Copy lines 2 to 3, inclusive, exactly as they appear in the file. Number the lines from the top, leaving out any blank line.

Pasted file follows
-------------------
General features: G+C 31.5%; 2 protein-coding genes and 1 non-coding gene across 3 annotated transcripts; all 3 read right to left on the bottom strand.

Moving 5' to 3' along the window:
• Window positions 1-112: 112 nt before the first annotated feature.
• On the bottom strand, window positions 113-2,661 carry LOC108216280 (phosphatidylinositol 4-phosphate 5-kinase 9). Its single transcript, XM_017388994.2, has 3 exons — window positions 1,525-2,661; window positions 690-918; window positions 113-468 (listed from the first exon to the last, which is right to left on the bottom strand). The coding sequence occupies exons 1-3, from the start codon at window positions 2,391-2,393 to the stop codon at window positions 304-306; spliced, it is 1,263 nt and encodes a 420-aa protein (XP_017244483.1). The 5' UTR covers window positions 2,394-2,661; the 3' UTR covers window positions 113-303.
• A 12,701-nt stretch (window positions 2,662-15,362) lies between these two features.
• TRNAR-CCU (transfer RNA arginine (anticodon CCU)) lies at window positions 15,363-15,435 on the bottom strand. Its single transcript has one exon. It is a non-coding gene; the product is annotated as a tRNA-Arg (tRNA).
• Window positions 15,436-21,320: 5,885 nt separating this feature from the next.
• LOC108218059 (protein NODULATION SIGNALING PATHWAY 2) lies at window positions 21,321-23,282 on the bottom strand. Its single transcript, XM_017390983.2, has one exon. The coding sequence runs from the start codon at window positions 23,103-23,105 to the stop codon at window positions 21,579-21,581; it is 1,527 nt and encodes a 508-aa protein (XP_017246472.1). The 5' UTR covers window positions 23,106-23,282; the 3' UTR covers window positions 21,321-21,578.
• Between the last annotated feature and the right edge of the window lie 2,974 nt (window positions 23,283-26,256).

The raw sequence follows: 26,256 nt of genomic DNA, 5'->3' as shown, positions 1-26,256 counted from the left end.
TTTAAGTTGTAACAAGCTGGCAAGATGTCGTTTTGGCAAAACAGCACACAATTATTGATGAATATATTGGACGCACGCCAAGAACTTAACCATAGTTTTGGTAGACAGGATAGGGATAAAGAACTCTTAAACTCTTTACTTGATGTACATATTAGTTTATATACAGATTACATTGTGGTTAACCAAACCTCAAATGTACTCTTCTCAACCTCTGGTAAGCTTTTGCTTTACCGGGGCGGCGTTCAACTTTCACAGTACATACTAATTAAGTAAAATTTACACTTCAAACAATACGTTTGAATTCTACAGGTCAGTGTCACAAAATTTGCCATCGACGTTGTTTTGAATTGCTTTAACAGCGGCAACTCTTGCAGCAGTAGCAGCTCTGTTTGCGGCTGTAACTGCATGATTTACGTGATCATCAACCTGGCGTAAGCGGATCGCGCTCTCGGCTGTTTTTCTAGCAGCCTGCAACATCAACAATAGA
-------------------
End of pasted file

Moving 5' to 3' along the window:
• Window positions 1-112: 112 nt before the first annotated feature.